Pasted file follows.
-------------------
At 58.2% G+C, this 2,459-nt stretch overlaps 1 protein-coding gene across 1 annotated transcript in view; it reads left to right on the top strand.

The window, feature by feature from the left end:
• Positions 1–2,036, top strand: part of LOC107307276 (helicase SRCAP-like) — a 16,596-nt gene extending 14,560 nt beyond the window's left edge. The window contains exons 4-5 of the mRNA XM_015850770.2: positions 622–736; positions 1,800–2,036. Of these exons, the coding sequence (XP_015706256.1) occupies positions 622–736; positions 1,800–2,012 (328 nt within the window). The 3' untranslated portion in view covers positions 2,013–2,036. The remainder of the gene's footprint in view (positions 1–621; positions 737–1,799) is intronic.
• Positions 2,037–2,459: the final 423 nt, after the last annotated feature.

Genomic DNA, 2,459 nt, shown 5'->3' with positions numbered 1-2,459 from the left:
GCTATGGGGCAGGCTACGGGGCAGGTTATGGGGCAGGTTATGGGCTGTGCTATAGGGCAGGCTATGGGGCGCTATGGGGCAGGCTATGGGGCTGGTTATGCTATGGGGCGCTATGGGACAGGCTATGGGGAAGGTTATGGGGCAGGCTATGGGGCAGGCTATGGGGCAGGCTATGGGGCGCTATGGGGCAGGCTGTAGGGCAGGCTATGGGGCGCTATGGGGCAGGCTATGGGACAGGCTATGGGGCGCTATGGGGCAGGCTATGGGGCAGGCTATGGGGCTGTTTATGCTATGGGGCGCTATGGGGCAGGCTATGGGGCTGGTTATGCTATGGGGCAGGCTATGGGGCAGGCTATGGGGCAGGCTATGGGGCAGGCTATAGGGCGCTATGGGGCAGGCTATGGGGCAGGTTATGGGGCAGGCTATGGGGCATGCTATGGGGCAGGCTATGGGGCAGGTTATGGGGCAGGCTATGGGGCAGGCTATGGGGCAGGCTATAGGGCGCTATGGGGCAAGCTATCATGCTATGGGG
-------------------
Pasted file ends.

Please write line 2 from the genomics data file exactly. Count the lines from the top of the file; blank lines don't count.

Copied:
The window, feature by feature from the left end: